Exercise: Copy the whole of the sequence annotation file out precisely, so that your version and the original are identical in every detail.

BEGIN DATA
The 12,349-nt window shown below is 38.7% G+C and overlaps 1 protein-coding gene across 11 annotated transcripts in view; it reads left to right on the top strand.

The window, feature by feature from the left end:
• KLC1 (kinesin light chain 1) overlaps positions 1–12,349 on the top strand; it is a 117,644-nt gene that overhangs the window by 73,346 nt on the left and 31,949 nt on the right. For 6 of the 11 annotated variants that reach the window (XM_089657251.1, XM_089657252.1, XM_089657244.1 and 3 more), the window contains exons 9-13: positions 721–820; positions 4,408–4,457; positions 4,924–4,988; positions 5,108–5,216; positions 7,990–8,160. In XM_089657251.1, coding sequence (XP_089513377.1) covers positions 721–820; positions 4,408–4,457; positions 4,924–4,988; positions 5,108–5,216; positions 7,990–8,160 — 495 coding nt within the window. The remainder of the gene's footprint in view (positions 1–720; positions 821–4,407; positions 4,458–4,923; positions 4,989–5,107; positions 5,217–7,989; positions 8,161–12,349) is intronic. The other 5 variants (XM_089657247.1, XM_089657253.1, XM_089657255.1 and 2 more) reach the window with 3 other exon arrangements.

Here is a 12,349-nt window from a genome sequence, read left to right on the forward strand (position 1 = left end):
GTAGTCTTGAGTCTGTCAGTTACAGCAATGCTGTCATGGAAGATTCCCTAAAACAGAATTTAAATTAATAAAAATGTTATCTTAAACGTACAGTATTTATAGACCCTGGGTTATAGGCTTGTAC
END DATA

The 12,349-nt window shown below is 38.7% G+C and overlaps 1 protein-coding gene across 11 annotated transcripts in view; it reads left to right on the top strand.

The window, feature by feature from the left end:
• KLC1 (kinesin light chain 1) overlaps positions 1–12,349 on the top strand; it is a 117,644-nt gene that overhangs the window by 73,346 nt on the left and 31,949 nt on the right. For 6 of the 11 annotated variants that reach the window (XM_089657251.1, XM_089657252.1, XM_089657244.1 and 3 more), the window contains exons 9-13: positions 721–820; positions 4,408–4,457; positions 4,924–4,988; positions 5,108–5,216; positions 7,990–8,160. In XM_089657251.1, coding sequence (XP_089513377.1) covers positions 721–820; positions 4,408–4,457; positions 4,924–4,988; positions 5,108–5,216; positions 7,990–8,160 — 495 coding nt within the window. The remainder of the gene's footprint in view (positions 1–720; positions 821–4,407; positions 4,458–4,923; positions 4,989–5,107; positions 5,217–7,989; positions 8,161–12,349) is intronic. The other 5 variants (XM_089657247.1, XM_089657253.1, XM_089657255.1 and 2 more) reach the window with 3 other exon arrangements.

Here is a 12,349-nt window from a genome sequence, read left to right on the forward strand (position 1 = left end):
GTAGTCTTGAGTCTGTCAGTTACAGCAATGCTGTCATGGAAGATTCCCTAAAACAGAATTTAAATTAATAAAAATGTTATCTTAAACGTACAGTATTTATAGACCCTGGGTTATAGGCTTGTAC